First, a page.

Staff Picks: Jenny Hval’s “Conceptual Romance,” Distant Worlds: Universe, and ‘To Have and Have Not’

Need a great book to read, album to listen to, or TV show to get hooked on? The Flavorwire team is here to help: in this weekly feature, our editorial staffers recommend the cultural object or experience they’ve enjoyed most in the past seven days. Scroll through for our picks below.


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To Have and Have Not on Blu

Following The Big Sleep and Key Largo in March and Dark Passage in June, the fine folks at Warner Archive have completed the HD releases of Humphrey Bogart and Lauren Bacall’s quartet of feature collaborations – with their first, and still best, on-screen coupling. Bogie and Bacall met for the first time on the set of this 1944 Howard Hawks effort (a kind of spiritual sequel to Casablanca), and the sparks, as they say, flew. The film is pretty great, even outside of their scorching chemistry; Jules Furthman and William Faulkner (who would later co-write the duo’s Big Sleep) adapt Ernest Hemingway’s novel in a loosey-goosey manner suited to Hawks’ direction, which manages to be both tense and freewheeling. But the headlining duo really are the main attraction here, and when “Slim” famously tells “Harry” exactly how to whistle for her, it still singes the screen. — Jason Bailey, Film Editor


Jenny Hval — “Conceptual Romance”

Jenny Hval’s “Conceptual Romance” floats along instrumentally, with almost imperceptible electronic beats carrying it forth steadily as a conveyor belt, as Hval’s voice meanwhile attacks that stability from all sides, sometimes singing mellifluously, then rising to odd nasality, then sometimes just speaking with arresting plainness. The tactical range of her vocal expression here makes the would-be somniferous song jarring and direct, with blunt everyday statements unexpectedly breaking through the dreamscape: “My heartbreak is too sentimental for you,” “I lose myself in rituals of bad art and failure,” and, on repeat, “I’m working on it.” Following the first single — “Female Vampire” — released from the upcoming album Blood Bitch, “Conceptual Romance” reasserts that we might soon (September 30, to be exact) have something great on our hands. — Moze Halperin, Associate Editor


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Distant Worlds: Universe

All men have secrets, and here is mine: I really like 4X games, which is disastrous for a writer as they are — aside, perhaps, from online time black holes like World of Warcraft — the greatest time sinks ever conceived by mankind. For the uninitiated, “4X” refers to, quite literally, four “x”s: explore, expand, exploit and exterminate, which is a fancy way of say that these are games where you start off small and spend hours on end exploring the map and carving out space for your own empire/nation/civilization/etc. The best known 4X games are probably the Civilization games, of which I’m also a fan, but if you want a space-based game with a gazillion planets to explore and a stellar empire to be build, Distant Worlds: Universe is still the one to beat. It’s intimidatingly huge, intimidatingly complicated, and intimidatingly awesome. If you need me, I’ll be in the basement. FOREVER. — Tom Hawking, Editor-in-Chief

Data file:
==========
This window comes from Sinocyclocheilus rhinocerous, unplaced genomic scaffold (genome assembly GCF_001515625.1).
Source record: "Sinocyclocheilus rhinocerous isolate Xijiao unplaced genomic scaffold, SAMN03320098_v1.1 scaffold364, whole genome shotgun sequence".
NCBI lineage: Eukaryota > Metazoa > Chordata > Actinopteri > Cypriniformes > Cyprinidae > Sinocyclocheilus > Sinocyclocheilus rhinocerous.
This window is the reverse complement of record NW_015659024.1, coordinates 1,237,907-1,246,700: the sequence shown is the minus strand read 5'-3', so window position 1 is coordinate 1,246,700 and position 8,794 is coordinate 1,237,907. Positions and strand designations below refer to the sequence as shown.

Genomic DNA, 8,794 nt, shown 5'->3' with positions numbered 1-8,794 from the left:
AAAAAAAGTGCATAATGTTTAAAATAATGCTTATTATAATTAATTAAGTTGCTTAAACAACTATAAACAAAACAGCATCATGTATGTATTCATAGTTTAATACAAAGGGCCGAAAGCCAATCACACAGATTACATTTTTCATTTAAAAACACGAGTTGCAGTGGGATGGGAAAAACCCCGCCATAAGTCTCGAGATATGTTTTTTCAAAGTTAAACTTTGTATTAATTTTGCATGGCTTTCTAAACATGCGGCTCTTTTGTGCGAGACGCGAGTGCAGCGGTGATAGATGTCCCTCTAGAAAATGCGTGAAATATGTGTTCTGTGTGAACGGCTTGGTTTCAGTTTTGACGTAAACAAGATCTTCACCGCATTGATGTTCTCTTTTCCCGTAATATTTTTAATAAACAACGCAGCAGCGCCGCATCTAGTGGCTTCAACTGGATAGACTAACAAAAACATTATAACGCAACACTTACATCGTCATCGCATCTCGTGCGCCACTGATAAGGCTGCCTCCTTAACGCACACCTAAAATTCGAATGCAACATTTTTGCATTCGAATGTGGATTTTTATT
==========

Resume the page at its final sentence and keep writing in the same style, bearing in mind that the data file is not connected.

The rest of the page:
Wild Beasts — “Tough Guy”

There’s something of Perfume Genius’s “Queen” about this, the second single from Wild Beasts’ upcoming album Boy King. Both songs command the listener’s attention from the get-go, “Tough Guy” does so with these opening lines: “Now I’m all fucked up/ And I can’t stand up/ So I better suck it up/ Like a tough guy would.” As with “Queen”, “Tough Guy” finds a singer who’s pretty much the opposite of traditional figures of male power nevertheless presenting himself as a powerful figure — it both subverts and reclaims masculinity, and as a result it’s a song that’s both hugely enjoyable and really rather inspiring. — Tom Hawking, Editor-in-Chief


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Mike Britton’s Design for the Globe’s Merchant of Venice

It’d be very easy — when working with 16th century Venice — to choose ostentation as a designer over subtlety. But for the Globe Theatre’s excellent production of Merchant of Venice — which just finished its brief run at the Lincoln Center Festival and will continue to a few more stops in the U.S. — Mike Britton staunchly chose the darkness of the script over the light. (For those who haven’t seen the play, it’s structured like a comedy, but within that structure is a plot that’s both descriptively gruesome and steeped in the ugliness of oppression.) And his set was mostly bare except for a porous, massive wooden wall, in which a high window would occasionally open onto a band, and out of which only muted specks of light would pour. Despite the characters’ assertions of religious purity, they look to exist in more of a tastefully decorated underworld than anything else. Merchant has evolved as one of Shakespeare’s most thematically and tonally complex plays, and I was thrilled that Britton so wholly gave into its bleak undertones, allowing director Jonathan Munby’s moments of pointed humor to selectively provide the levity. — Moze Halperin, Associate Editor